If you're wearing "cement shoes," chances are you might find yourself "sleeping with the fishes." While this may sound like dialogue taken from The Godfather, it raises the real question: What happens to a corpse in water? Mere moments after expiring, body decomposition kicks in as bacterial enzymes start to break down the body's soft tissues and spread throughout the blood vessels. From there, it's a pretty predictable process of putrefaction, then bloat, purge, advanced decay, and finally, dry remains.
However, submersion in water slows down this process and most notably, stops your body from becoming a buffet for flies and other creepy crawlies like it does on land. The truth is, there's just a lot we don't know about underwater body decomposition, which is why scientists have recently conducted studies and experiments ranging from recovering deceased victims of plane tragedies to dumping pig carcasses into Canadian waters. Read on to learn some gruesome facts about underwater decomposition sure to pique your morbid curiosity.
It goes without saying that a body in water is going to get wet. However, how your body reacts to the water largely depends on how you expire. When you drown, your lungs fill up with water, and the air sacs inside your lungs act like a sponge. This process causes your body to get denser than the surrounding water and sink to the bottom.
Using this information, pathologists can determine whether a person drowned or if they were deceased prior to submersion. In a short enough time frame, victims have the tendency to float since their lungs are still full of air rather than water.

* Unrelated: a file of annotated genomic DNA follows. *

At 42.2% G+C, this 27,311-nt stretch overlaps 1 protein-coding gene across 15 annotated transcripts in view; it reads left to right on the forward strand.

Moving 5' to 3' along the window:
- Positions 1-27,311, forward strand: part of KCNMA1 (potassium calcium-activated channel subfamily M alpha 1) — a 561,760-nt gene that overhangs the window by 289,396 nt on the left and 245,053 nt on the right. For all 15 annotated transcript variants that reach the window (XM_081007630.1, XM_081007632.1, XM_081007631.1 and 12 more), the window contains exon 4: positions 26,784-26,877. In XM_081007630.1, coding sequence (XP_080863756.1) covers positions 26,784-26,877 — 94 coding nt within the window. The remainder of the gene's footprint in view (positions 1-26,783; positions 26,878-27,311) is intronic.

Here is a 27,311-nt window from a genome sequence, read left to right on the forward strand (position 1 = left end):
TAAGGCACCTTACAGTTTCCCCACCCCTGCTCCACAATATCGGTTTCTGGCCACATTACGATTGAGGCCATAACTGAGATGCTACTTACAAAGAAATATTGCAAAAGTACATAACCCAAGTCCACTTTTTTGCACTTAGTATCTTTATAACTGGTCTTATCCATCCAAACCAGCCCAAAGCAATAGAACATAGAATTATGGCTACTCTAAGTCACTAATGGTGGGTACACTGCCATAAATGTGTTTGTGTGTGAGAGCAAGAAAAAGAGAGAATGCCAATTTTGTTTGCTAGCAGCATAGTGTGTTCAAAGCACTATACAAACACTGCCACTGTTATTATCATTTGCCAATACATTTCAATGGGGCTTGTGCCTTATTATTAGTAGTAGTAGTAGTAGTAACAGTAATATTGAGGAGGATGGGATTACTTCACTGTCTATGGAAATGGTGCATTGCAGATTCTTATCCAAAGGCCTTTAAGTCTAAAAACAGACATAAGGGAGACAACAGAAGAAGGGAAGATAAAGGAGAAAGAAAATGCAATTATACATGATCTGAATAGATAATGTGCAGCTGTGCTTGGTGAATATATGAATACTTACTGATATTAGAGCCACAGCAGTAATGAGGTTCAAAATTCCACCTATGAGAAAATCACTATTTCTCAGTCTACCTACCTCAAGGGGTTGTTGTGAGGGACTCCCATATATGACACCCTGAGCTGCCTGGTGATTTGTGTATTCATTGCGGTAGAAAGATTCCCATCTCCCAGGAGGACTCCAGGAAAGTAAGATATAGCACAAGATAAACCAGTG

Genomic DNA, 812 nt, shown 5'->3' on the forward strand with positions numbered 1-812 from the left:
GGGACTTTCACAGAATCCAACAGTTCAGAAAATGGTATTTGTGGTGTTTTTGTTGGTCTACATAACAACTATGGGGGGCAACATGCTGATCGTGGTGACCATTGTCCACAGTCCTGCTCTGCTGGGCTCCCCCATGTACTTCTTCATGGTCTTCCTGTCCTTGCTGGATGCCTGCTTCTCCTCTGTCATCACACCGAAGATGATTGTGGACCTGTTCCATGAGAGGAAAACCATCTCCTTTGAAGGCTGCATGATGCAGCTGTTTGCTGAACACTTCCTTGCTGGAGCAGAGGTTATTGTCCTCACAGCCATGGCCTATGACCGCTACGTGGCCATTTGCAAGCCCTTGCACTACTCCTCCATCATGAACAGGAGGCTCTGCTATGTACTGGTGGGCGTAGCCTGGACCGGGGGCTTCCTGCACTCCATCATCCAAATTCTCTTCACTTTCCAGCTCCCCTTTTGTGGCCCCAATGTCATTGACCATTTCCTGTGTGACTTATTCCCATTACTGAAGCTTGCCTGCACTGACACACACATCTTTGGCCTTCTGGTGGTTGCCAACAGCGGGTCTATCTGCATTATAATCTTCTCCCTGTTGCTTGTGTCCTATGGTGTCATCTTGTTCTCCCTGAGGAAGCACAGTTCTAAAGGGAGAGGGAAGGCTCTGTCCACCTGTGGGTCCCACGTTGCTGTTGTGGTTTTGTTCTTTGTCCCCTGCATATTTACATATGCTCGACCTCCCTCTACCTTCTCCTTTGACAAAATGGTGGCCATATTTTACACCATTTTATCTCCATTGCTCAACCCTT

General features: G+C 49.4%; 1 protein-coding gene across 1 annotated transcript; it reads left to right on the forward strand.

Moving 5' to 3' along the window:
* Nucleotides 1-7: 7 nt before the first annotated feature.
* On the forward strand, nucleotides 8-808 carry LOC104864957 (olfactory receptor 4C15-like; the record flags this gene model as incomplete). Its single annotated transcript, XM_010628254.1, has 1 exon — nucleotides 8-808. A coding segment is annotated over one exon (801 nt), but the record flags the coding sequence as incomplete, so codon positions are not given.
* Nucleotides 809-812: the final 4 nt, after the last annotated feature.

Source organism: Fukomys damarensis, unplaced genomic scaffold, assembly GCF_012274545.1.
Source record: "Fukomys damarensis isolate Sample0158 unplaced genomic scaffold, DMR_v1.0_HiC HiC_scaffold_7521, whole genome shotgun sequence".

Your body generally breaks down more slowly in water than in open air, but other factors can affect the rate of decomposition. You'll putrefy faster in warm, fresh, or stagnant water (a perfect breeding ground for bacteria) than in cold, salty, or running water.
In fact, a body decomposing in open air for a week may look similar to a body that has been underwater for two weeks.
You know how your hands look after taking a long bath? Now imagine that, but instead of a relaxing bubble bath, picture your bloated corpse left in the ocean for months at a time. Needless to say, being submerged in water for that long causes your epidermis to blister and turn greenish-black.
It also causes the skin on your hands and feet to become swollen, bleached, and wrinkled.
As your submerged corpse decays under water, bacteria in your gut and chest cavity builds up and produces methane, carbon dioxide, and hydrogen sulfide - AKA gas. This combination makes your body bloat and float up to the surface of the water.
Because your gassy torso rises first, your head and limbs are left dangling behind - which is why you often find corpses, or "floaters," face-down in the water.